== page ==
I really don’t see an valid excuse to not do this if it’s free
Nothing is free, the broadcaster will want some form of compensation as well. An TV edit has to be paid as well. But it’s surely interesting to look into.
I’ve seen the telsell and tommy teleshopping broadcasts here as well, but those always look really fishy so I would never consider something like that.
For Germany I would like to suggest “Notebooksbilliger.de”. It’s a online tech store specialized in (just like the name says) notebooks. They have 7 shops in total and you can find them in all the major cities like Berlin, Hamburg and Munich. There they have a great customer service and advise you pretty well compared to those big tech stores. It’s also the place where most of the college students go to, when they start their education to get their notebooks/2-in-1s.
Well, things are a bit different here in the good old USA. The broadcaster makes their money because the goods are sold to them at a wholesale cost, so they make whatever their margin allows. Granted, you don’t make as much as you would selling direct to the public, but the volume you can sell per minute is far greater.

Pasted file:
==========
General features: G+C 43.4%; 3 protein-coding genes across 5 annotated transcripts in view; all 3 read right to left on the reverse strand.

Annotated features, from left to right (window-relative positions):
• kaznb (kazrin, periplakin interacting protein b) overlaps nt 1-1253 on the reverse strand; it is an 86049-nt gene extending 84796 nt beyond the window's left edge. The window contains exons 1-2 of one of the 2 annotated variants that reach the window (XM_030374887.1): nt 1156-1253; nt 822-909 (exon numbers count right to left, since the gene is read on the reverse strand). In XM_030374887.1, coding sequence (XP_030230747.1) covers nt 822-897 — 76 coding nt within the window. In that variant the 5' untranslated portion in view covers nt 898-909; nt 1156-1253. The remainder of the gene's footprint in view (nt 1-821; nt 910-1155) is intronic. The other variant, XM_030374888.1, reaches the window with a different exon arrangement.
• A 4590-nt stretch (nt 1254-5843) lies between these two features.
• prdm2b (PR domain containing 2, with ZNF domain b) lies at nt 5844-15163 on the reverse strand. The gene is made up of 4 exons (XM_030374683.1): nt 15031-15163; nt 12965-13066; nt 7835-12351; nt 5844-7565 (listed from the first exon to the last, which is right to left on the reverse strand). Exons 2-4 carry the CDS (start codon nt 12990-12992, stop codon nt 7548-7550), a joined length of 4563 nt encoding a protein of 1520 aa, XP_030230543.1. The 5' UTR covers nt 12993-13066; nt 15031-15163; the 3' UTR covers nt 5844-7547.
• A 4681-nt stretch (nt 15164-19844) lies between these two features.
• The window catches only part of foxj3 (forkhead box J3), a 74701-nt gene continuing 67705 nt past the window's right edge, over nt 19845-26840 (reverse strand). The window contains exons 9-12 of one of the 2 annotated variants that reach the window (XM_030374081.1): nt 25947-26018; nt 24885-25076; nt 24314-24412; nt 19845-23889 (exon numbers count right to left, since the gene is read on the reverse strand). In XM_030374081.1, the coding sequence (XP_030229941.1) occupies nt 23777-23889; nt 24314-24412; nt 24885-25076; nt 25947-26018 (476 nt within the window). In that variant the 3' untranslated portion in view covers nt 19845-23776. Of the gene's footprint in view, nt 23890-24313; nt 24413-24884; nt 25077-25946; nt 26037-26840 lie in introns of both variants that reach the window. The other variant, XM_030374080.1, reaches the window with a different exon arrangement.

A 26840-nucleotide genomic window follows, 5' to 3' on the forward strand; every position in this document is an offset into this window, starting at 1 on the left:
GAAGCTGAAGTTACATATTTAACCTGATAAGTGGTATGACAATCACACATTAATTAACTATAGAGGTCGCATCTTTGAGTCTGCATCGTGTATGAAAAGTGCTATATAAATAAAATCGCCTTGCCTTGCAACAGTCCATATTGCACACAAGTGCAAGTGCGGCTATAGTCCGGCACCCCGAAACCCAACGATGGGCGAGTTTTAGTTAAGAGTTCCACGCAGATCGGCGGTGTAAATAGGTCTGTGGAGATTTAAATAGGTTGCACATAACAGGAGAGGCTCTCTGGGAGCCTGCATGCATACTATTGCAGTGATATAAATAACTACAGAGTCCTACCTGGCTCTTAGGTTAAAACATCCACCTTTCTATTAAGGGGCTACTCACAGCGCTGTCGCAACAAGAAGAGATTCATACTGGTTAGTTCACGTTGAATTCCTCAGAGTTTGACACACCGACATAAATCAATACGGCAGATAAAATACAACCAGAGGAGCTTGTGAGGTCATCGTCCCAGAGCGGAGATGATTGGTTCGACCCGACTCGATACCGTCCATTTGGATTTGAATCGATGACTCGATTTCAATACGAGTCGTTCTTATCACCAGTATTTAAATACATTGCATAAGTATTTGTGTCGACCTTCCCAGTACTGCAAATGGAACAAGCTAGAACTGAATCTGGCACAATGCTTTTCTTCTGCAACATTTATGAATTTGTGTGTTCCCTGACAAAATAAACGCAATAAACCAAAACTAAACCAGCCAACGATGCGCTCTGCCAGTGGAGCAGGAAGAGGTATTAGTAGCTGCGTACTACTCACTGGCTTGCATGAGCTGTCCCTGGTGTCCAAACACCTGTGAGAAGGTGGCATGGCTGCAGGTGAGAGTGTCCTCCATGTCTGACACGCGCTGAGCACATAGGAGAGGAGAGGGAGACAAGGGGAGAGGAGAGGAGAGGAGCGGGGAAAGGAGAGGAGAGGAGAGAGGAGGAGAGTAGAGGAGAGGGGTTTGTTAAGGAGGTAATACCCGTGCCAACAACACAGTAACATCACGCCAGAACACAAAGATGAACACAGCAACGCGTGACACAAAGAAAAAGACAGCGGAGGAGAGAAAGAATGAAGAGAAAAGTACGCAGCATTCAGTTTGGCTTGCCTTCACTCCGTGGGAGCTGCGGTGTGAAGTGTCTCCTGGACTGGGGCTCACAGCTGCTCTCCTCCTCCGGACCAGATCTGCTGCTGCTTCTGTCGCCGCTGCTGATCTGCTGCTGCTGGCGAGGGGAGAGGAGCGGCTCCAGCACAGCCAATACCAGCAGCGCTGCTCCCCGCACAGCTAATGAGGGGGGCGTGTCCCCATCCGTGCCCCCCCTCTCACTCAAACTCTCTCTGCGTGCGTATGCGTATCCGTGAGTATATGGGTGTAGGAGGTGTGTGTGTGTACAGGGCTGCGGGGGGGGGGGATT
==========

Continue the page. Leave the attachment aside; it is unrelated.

Also, there is no editing, because it’s all done LIVE.
I guess my knowledge on those kind of broadcasts is even less then I thought
In the UK, IF you really do feel you want to go to retail bricks and mortar, then (as elsewhere) Costco and PC World as well as John lewis are about the only natiolnal outlets.
If retail online - stay as EveDevices and save the oncost…
In some strong tech areas of the U.S., I recommend Fry’s Electronics–knowledgeable clientele who will appreciate the scrappy Eve business model. Eve needs to get support act together before expanding too far too fast.
I just looked at that page. I think without having bought the V on AMazon, I will just post a better review to balance it out. Because I am happy with my V…